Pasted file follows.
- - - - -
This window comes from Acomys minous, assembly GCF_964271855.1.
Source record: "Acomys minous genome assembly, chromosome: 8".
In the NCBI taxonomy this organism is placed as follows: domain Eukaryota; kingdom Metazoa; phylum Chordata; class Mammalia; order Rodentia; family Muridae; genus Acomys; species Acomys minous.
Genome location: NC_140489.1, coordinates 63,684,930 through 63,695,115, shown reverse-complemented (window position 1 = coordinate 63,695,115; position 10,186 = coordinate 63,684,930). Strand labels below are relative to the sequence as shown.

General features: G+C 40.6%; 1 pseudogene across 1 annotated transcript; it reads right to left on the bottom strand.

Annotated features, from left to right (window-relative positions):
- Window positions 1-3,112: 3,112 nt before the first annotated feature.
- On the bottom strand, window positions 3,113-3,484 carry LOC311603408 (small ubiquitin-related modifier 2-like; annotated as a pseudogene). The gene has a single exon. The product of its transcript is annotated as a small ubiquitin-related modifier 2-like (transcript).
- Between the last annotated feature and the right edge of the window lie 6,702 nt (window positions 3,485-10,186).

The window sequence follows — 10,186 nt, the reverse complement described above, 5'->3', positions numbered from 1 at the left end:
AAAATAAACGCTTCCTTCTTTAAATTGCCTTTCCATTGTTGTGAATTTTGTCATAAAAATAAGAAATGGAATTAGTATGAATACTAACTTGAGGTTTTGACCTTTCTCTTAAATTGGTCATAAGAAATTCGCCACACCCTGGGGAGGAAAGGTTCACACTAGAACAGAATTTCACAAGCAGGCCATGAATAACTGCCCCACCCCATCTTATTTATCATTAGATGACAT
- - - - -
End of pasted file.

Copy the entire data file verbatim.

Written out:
This window comes from Acomys minous, assembly GCF_964271855.1.
Source record: "Acomys minous genome assembly, chromosome: 8".
In the NCBI taxonomy this organism is placed as follows: domain Eukaryota; kingdom Metazoa; phylum Chordata; class Mammalia; order Rodentia; family Muridae; genus Acomys; species Acomys minous.
Genome location: NC_140489.1, coordinates 63,684,930 through 63,695,115, shown reverse-complemented (window position 1 = coordinate 63,695,115; position 10,186 = coordinate 63,684,930). Strand labels below are relative to the sequence as shown.

General features: G+C 40.6%; 1 pseudogene across 1 annotated transcript; it reads right to left on the bottom strand.

Annotated features, from left to right (window-relative positions):
- Window positions 1-3,112: 3,112 nt before the first annotated feature.
- On the bottom strand, window positions 3,113-3,484 carry LOC311603408 (small ubiquitin-related modifier 2-like; annotated as a pseudogene). The gene has a single exon. The product of its transcript is annotated as a small ubiquitin-related modifier 2-like (transcript).
- Between the last annotated feature and the right edge of the window lie 6,702 nt (window positions 3,485-10,186).

The window sequence follows — 10,186 nt, the reverse complement described above, 5'->3', positions numbered from 1 at the left end:
AAAATAAACGCTTCCTTCTTTAAATTGCCTTTCCATTGTTGTGAATTTTGTCATAAAAATAAGAAATGGAATTAGTATGAATACTAACTTGAGGTTTTGACCTTTCTCTTAAATTGGTCATAAGAAATTCGCCACACCCTGGGGAGGAAAGGTTCACACTAGAACAGAATTTCACAAGCAGGCCATGAATAACTGCCCCACCCCATCTTATTTATCATTAGATGACAT